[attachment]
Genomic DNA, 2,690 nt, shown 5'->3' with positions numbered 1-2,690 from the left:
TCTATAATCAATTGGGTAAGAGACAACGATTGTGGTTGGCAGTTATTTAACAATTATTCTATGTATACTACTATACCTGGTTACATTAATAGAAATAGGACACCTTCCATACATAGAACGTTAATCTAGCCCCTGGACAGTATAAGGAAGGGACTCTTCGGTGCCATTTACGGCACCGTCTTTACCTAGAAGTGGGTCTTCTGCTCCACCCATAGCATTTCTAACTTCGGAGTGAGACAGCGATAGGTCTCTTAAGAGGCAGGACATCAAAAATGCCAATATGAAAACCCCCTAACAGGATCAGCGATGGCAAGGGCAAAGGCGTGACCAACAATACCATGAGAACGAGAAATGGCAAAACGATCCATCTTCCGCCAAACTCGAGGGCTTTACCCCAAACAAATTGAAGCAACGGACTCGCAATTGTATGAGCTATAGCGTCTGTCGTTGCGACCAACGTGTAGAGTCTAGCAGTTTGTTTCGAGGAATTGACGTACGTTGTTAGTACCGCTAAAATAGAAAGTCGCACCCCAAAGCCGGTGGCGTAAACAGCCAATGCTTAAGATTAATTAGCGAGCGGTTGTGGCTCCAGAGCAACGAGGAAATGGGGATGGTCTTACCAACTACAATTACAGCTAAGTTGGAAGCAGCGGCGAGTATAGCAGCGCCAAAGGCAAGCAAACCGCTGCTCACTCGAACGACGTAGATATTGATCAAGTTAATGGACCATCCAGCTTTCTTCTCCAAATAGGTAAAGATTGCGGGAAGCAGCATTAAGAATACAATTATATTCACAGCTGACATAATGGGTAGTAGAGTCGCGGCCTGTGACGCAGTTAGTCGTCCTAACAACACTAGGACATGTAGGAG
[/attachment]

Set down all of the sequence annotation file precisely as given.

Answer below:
Genomic DNA, 2,690 nt, shown 5'->3' with positions numbered 1-2,690 from the left:
TCTATAATCAATTGGGTAAGAGACAACGATTGTGGTTGGCAGTTATTTAACAATTATTCTATGTATACTACTATACCTGGTTACATTAATAGAAATAGGACACCTTCCATACATAGAACGTTAATCTAGCCCCTGGACAGTATAAGGAAGGGACTCTTCGGTGCCATTTACGGCACCGTCTTTACCTAGAAGTGGGTCTTCTGCTCCACCCATAGCATTTCTAACTTCGGAGTGAGACAGCGATAGGTCTCTTAAGAGGCAGGACATCAAAAATGCCAATATGAAAACCCCCTAACAGGATCAGCGATGGCAAGGGCAAAGGCGTGACCAACAATACCATGAGAACGAGAAATGGCAAAACGATCCATCTTCCGCCAAACTCGAGGGCTTTACCCCAAACAAATTGAAGCAACGGACTCGCAATTGTATGAGCTATAGCGTCTGTCGTTGCGACCAACGTGTAGAGTCTAGCAGTTTGTTTCGAGGAATTGACGTACGTTGTTAGTACCGCTAAAATAGAAAGTCGCACCCCAAAGCCGGTGGCGTAAACAGCCAATGCTTAAGATTAATTAGCGAGCGGTTGTGGCTCCAGAGCAACGAGGAAATGGGGATGGTCTTACCAACTACAATTACAGCTAAGTTGGAAGCAGCGGCGAGTATAGCAGCGCCAAAGGCAAGCAAACCGCTGCTCACTCGAACGACGTAGATATTGATCAAGTTAATGGACCATCCAGCTTTCTTCTCCAAATAGGTAAAGATTGCGGGAAGCAGCATTAAGAATACAATTATATTCACAGCTGACATAATGGGTAGTAGAGTCGCGGCCTGTGACGCAGTTAGTCGTCCTAACAACACTAGGACATGTAGGAG